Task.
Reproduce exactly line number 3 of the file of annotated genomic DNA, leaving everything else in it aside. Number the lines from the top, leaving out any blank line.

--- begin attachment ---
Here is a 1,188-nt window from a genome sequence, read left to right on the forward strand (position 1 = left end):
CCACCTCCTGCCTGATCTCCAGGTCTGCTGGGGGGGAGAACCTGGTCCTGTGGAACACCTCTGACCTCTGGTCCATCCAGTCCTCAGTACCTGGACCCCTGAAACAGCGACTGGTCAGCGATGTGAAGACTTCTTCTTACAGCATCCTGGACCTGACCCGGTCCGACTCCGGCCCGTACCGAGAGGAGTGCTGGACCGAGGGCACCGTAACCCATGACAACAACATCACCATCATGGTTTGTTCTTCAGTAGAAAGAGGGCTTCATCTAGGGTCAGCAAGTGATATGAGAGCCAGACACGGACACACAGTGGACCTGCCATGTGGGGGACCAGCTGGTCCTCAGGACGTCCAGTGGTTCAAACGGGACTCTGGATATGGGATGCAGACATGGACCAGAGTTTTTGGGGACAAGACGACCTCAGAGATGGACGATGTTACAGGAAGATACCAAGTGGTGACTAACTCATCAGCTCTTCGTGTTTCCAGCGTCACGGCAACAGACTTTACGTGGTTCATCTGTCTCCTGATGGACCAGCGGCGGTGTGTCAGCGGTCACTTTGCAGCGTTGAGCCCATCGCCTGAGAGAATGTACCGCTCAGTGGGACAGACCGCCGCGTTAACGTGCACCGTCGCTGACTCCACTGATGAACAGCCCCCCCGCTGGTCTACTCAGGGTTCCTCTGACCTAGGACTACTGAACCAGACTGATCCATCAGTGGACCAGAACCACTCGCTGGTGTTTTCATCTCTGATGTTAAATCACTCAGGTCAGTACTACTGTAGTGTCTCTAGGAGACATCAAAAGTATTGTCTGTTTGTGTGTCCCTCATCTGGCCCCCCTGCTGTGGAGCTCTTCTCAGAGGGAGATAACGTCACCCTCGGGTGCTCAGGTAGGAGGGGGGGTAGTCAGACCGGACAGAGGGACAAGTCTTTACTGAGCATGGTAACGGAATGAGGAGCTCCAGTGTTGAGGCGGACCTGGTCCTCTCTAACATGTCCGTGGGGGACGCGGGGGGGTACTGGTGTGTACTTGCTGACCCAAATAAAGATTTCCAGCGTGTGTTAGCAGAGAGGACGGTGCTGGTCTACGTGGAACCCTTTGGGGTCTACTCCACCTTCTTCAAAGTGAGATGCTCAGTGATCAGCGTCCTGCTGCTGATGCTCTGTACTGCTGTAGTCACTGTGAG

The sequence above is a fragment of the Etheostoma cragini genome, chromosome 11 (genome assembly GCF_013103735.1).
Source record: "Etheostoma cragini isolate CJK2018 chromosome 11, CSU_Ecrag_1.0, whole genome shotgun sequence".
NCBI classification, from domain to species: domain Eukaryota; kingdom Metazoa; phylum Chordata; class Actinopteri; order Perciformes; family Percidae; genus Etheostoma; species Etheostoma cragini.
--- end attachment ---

The sequence above is a fragment of the Etheostoma cragini genome, chromosome 11 (genome assembly GCF_013103735.1).